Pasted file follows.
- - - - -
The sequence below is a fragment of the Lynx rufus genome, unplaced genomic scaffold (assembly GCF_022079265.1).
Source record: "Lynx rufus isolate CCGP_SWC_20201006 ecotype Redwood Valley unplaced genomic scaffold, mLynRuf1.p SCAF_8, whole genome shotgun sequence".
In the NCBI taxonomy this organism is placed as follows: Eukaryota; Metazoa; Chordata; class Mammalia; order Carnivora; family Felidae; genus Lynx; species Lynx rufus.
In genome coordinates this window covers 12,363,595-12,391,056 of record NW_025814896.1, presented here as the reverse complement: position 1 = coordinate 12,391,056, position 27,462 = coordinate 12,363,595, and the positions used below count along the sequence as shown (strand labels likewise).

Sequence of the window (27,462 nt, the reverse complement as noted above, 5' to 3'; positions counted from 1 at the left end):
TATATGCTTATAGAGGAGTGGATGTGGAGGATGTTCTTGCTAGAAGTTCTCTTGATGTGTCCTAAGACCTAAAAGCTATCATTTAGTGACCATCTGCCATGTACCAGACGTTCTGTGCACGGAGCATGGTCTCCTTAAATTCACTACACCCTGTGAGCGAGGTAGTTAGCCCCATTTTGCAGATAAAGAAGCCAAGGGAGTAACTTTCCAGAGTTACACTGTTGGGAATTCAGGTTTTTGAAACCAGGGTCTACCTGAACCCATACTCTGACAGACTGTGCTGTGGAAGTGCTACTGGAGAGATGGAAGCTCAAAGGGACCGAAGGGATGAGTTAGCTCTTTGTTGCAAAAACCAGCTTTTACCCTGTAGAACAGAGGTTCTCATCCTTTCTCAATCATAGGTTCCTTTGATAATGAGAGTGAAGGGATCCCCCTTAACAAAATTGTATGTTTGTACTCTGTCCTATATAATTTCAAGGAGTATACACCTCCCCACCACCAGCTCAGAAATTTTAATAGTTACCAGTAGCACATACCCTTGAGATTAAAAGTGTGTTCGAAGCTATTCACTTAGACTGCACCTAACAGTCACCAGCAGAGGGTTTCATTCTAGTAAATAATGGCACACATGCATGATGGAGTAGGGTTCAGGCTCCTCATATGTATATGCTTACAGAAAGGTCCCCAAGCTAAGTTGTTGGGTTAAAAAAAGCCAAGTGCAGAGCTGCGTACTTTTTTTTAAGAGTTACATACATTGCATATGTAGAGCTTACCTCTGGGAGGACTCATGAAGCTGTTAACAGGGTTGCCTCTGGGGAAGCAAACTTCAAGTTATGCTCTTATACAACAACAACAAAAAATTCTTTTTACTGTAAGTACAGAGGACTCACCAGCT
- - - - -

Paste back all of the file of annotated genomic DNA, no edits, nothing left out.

The sequence below is a fragment of the Lynx rufus genome, unplaced genomic scaffold (assembly GCF_022079265.1).
Source record: "Lynx rufus isolate CCGP_SWC_20201006 ecotype Redwood Valley unplaced genomic scaffold, mLynRuf1.p SCAF_8, whole genome shotgun sequence".
In the NCBI taxonomy this organism is placed as follows: Eukaryota; Metazoa; Chordata; class Mammalia; order Carnivora; family Felidae; genus Lynx; species Lynx rufus.
In genome coordinates this window covers 12,363,595-12,391,056 of record NW_025814896.1, presented here as the reverse complement: position 1 = coordinate 12,391,056, position 27,462 = coordinate 12,363,595, and the positions used below count along the sequence as shown (strand labels likewise).

Sequence of the window (27,462 nt, the reverse complement as noted above, 5' to 3'; positions counted from 1 at the left end):
TATATGCTTATAGAGGAGTGGATGTGGAGGATGTTCTTGCTAGAAGTTCTCTTGATGTGTCCTAAGACCTAAAAGCTATCATTTAGTGACCATCTGCCATGTACCAGACGTTCTGTGCACGGAGCATGGTCTCCTTAAATTCACTACACCCTGTGAGCGAGGTAGTTAGCCCCATTTTGCAGATAAAGAAGCCAAGGGAGTAACTTTCCAGAGTTACACTGTTGGGAATTCAGGTTTTTGAAACCAGGGTCTACCTGAACCCATACTCTGACAGACTGTGCTGTGGAAGTGCTACTGGAGAGATGGAAGCTCAAAGGGACCGAAGGGATGAGTTAGCTCTTTGTTGCAAAAACCAGCTTTTACCCTGTAGAACAGAGGTTCTCATCCTTTCTCAATCATAGGTTCCTTTGATAATGAGAGTGAAGGGATCCCCCTTAACAAAATTGTATGTTTGTACTCTGTCCTATATAATTTCAAGGAGTATACACCTCCCCACCACCAGCTCAGAAATTTTAATAGTTACCAGTAGCACATACCCTTGAGATTAAAAGTGTGTTCGAAGCTATTCACTTAGACTGCACCTAACAGTCACCAGCAGAGGGTTTCATTCTAGTAAATAATGGCACACATGCATGATGGAGTAGGGTTCAGGCTCCTCATATGTATATGCTTACAGAAAGGTCCCCAAGCTAAGTTGTTGGGTTAAAAAAAGCCAAGTGCAGAGCTGCGTACTTTTTTTTAAGAGTTACATACATTGCATATGTAGAGCTTACCTCTGGGAGGACTCATGAAGCTGTTAACAGGGTTGCCTCTGGGGAAGCAAACTTCAAGTTATGCTCTTATACAACAACAACAAAAAATTCTTTTTACTGTAAGTACAGAGGACTCACCAGCT